Abu Dhabi, UAESaturday 7 December 2019

Ayodhya temple verdict raises fears it may be used as a precedent

India's Supreme Court awarded site of demolished mosque to Hindu groups seeking to build temple there

Supporters of the Vishwa Hindu Parishad celebrate after the Indian Supreme Court delivered its verdict on the disputed religious site in Ayodhya on November 9, 2019. AFP
Supporters of the Vishwa Hindu Parishad celebrate after the Indian Supreme Court delivered its verdict on the disputed religious site in Ayodhya on November 9, 2019. AFP

Niaz was eight years old when riots broke out in Mumbai in December 1992.

He did not understand them fully at the time. He just knew that a mosque had been torn down somewhere up north, and that the riots between Hindus and Muslims were a result of that.

On Saturday, when India’s Supreme Court awarded the site of the demolished Babri Masjid in the town of Ayodhya to Hindu groups, Niaz understood much more.

“By then, I knew all about how these Hindu groups wanted a temple to Ram where the mosque was,” he told The National.

Niaz does not know how to feel about the verdict. On the one hand, he sees it as unfair, as if the court had rewarded the Hindu mobs that tore the mosque down.

“But honestly, I was also afraid that if the decision went against the Hindu groups, there would be riots again,” he said.

Niaz lives in the Mumbai neighbourhood of Mahim, where he is a mathematics tutor.

“This is where I was when I was a boy as well, and I remember how scared we all were when there were crowds on the streets nearby. I didn’t want to feel that again.”

There was no violence over the weekend after the court ruled that a Hindu temple be built on the 1.1-hectare site of the demolished mosque, and that Muslims be given another 2 hectares of land in Ayodhya.

But the verdict’s reception has mirrored the political divide in India between supporters and critics of Prime Minister Narendra Modi and his Bharatiya Janata Party.

Critics of the BJP, Muslim and non-Muslim, have disparaged the court’s decision.

Syeda Hameed, the president of the Muslim Women’s Forum, wondered if the verdict held any justice.

“If breaking the masjid was illegal, why has the 2.77 acres been gifted to the very elements who were party to this?” Ms Hameed wrote in the Hindustan Times.

In a speech in Hyderabad on Saturday evening, Asaduddin Owaisi, a member of Parliament, said he found the verdict flawed for similar reasons.

“If a person demolishes your house and if you go to an arbitrator, and he gives your house to the person who demolished it and tells you that you will be given an alternate land at some other place, how would you feel?” Mr Owaisi asked.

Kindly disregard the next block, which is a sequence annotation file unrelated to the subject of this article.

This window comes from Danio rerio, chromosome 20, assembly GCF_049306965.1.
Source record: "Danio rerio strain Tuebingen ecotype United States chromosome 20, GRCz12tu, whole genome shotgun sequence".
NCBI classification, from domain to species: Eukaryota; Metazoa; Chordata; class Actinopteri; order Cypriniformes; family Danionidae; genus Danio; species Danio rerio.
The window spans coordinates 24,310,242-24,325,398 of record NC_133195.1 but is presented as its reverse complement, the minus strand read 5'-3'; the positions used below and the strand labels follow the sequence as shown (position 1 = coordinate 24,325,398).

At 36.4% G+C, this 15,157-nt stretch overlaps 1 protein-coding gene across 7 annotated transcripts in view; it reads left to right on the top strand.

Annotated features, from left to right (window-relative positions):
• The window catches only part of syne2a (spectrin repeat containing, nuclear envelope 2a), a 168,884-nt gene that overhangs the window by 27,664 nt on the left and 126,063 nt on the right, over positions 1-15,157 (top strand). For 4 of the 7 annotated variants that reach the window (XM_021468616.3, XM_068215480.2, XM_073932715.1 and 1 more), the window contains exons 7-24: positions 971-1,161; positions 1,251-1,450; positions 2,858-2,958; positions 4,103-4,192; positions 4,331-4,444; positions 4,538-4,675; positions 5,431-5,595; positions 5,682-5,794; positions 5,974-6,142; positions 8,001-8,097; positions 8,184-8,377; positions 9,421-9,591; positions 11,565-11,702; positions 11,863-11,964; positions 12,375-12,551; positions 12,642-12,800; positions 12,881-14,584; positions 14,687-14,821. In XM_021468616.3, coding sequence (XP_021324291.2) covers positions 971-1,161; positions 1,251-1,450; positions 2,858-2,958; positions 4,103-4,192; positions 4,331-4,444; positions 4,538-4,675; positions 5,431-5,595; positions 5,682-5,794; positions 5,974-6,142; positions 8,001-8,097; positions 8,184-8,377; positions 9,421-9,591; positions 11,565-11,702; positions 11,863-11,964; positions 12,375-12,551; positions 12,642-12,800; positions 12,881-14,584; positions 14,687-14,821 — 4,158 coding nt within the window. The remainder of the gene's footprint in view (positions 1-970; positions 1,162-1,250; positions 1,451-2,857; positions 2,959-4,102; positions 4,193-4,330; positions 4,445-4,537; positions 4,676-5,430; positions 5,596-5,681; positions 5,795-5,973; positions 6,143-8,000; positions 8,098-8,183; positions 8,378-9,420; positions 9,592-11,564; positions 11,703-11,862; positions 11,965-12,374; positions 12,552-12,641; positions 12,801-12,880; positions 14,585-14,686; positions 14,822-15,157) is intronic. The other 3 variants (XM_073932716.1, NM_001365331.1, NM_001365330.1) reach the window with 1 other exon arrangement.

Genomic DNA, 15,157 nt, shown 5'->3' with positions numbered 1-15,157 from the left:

But Zafar Farooqui, chairman of the Sunni Wakf Board in the state of Uttar Pradesh, said his organisation “humbly accepted” the verdict.

“I want to make it clear that we won’t file for a review of the judgment,” Mr Farooqui told The National, while refusing to comment on whether he considered the court’s decision fair.

The ruling has triggered worries that it may be used as a precedent to claim the land under other mosques.

In the 1990s, after the Babri Masjid was razed, the BJP and other Hindu nationalist groups suggested it was merely the start of a wider campaign.

There are mosques in Mathura, Varanasi and dozens of other towns that Hindus deem holy. These would also be destroyed, one slogan chanted by the groups promised.

Kapil Komireddi, author of the book Malevolent Republic, said the verdict marked "the beginning of a calamitous phase" of history.

"What they did in Ayodhya they will seek to replicate in a dozen other places," Komireddi wrote on Twitter. "And the horror of Ayodhya will seem trivial as they go about avenging history.

But on Saturday, Mohan Bhagwat, head of the Rashtriya Swayamsevak Sangh, the ideological parent of the BJP, said that mosques elsewhere would not become targets. The Babri Masjid, he said, was an exception.

In its judgment of more than 1,000 pages, the court implicitly urged the protection of other mosques by endorsing the Places of Worship Act.

The act, passed in 1991, preserves the status of all places of worship as it was on August 15, 1947, when India became independent. Only the Babri Masjid was cited in the act as an exception.

At least one Hindu group, the Vishwa Hindu Parishad, signalled its intention to defy the law.

“About Varanasi and Mathura, I must make it clear," said Alok Kumar, the group’s president. "The Supreme Court judgment is not the end of the story. It is the beginning.”

Updated: November 11, 2019 01:52 AM

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